itself, and of two great lawful dependencies that mainly distinguish
of existing in particular.
The first is the lawful categorial dependency of what is
actual on what we have just inquired into or anyway glanced at, the
objective physical world, or rather on parts or pieces or stages of the
objective physical world we ordinary speak of perceiving, whatever that
perceiving comes to. The second dependency with my world is a dependency on my
objective properties as a perceiver, neural properties and location for a
start. Note in passing that this clarifies something mentioned before, the both epistemic and ontic character of our data.
So my being perceptually conscious now is the existence of a part or piece or stage of a sequence that is one subjective physical world, one among very many, as many as there
are sets of perceivings of single perceivers. These myriad worlds are no less
real for there being myriads of them and for their parts being more transitory
than parts of the objective physical
world. Myriad and momentary things in the objective physical world do not
fail to exist on account of being myriad and momentary. I speak of a
room, of course, not at all to diminish it or to allow that it is
flaky, but mainly just to distinguish it from that other thing.
physical worlds and their parts or whatever are plain enough states of affairs or
circumstances, ways things or objects are, sets of things and properties. These
subjective worlds are a vast subset, the objective physical world being a
one-member subset, of course of many parts, of the single all-inclusive world
that there is, the physical world,
that totality of the things that there are. Here
is a summary table of these and other facts. It also covers what we
will be coming to, cognitive and affective consciousness.
A TABLE OF PHYSICALITIES
/ / \
OBJECTIVE PHYSICAL WORLD
SUBJECTIVE PHYSICAL WORLDS:
SUBJECTIVE PHYSICAL REPRESENTATIONS: Cognitive and Affective
in the inventory of science
in the inventory of science
in the inventory of science
open to the scientific method
open to the scientific method
open to the scientific method
in space and time
in space and time
in space and time
in particular lawful connections
in particular lawful connections
in particular lawful connections
in categorial lawful connections
in categorial lawful connections, including those with the objective
physical world and conscious thing
in categorial lawful connections, including those with the objective
physical world and conscious thing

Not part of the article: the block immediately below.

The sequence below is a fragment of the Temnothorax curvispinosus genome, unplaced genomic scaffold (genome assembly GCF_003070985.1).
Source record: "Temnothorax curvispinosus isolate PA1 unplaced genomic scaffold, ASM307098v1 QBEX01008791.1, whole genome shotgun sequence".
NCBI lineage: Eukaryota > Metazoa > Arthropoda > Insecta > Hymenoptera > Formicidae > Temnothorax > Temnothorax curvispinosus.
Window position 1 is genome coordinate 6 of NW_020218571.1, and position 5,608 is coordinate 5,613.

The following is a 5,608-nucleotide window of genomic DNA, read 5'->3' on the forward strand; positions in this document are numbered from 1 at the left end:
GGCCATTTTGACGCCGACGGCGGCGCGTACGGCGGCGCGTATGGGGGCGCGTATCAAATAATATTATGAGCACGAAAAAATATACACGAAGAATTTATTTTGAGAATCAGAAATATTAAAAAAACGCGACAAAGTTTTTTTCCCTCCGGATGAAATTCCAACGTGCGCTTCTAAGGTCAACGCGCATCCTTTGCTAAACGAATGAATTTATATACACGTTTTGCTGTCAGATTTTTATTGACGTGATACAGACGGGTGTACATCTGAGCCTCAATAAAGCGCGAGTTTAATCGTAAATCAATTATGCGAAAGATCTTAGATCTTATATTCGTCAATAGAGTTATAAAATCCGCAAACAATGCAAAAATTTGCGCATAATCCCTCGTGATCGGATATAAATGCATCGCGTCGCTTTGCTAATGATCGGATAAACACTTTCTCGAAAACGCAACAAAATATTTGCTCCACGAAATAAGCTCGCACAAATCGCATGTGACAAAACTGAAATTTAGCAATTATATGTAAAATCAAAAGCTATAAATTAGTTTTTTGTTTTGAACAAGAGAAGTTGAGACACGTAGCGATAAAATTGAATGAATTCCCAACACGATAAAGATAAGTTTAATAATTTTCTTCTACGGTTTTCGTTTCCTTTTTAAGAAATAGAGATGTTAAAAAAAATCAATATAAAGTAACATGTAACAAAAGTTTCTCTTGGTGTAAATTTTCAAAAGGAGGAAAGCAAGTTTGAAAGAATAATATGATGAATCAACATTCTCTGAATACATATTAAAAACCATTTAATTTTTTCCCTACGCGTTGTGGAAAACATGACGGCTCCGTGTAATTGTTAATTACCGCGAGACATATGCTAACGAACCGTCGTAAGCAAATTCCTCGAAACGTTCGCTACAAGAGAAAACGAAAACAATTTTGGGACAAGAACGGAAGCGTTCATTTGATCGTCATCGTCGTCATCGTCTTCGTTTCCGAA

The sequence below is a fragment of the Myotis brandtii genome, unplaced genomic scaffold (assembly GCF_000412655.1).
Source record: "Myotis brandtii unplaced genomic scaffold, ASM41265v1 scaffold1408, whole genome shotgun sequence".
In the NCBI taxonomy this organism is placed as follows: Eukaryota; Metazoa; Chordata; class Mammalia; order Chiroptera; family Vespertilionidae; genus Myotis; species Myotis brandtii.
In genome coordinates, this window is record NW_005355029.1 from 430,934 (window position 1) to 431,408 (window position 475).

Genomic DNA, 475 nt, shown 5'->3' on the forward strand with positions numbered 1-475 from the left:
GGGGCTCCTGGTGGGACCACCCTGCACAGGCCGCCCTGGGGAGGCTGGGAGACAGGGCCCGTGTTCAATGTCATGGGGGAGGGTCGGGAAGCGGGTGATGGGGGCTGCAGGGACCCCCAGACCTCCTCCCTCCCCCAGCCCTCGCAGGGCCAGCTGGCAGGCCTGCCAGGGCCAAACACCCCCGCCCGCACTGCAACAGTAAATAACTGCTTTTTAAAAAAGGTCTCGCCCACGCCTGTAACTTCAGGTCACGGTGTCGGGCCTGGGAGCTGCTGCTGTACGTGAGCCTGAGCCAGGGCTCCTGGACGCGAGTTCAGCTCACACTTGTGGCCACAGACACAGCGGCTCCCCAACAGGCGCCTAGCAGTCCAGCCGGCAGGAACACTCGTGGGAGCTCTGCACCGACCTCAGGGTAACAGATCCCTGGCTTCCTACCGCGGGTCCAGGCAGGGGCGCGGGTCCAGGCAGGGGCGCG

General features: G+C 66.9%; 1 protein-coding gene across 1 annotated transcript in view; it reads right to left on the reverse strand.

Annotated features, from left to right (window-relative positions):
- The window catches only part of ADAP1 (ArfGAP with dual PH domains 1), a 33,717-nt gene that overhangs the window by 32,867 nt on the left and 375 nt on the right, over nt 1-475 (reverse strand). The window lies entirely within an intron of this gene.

macroworld perception, microworld deduction
constitutive of macroworld perception
not perceived, but dependent on macroworld perception
more than one point of view with macroworld
more than one point of view with with perception
no point of view
different from different points of view
different from different points of view
no differences from points of view
primary and secondary properties
primary and secondary properties
no primary and secondary properties
separate from consciousness
not separate from consciousness
not separate from consciousness
truth and logic, more subject to
truth and logic, less subject to?
truth and logic, less subject to
open to the scientific method
open to the scientific method despite doubt
open to the scientific method despite doubt
includes no self or unity or other such inner fact of subjectivity
inconsistent with the above properties of the
objective physical world
each subjective physical world is an element in an individuality that
is a unique and large unity of lawful and conceptual dependencies including
each representation is an element in an individuality that is a unique
and large unity of lawful and meaningful dependencies including much else
hesitation about whether objective physicality includes consciousness
no significant hesitation about taking the above subjective
physicality as being that of actual perceptual consciousness
no significant hesitation about taking this subjective physicality as
being the nature of actual cognitive and affective consciousness
Just attend, first, to the left hand column in the
lower section of the table. You will not need telling that summarizes
what was said earlier of
objective physicality. Subjective
physical worlds, our present concern, characterized in the middle
column, are one of two subsets of subjective physicality. That subjective physcality, like objective physicality, subjective
physicality, as already remarked, is a subset of
general. You will know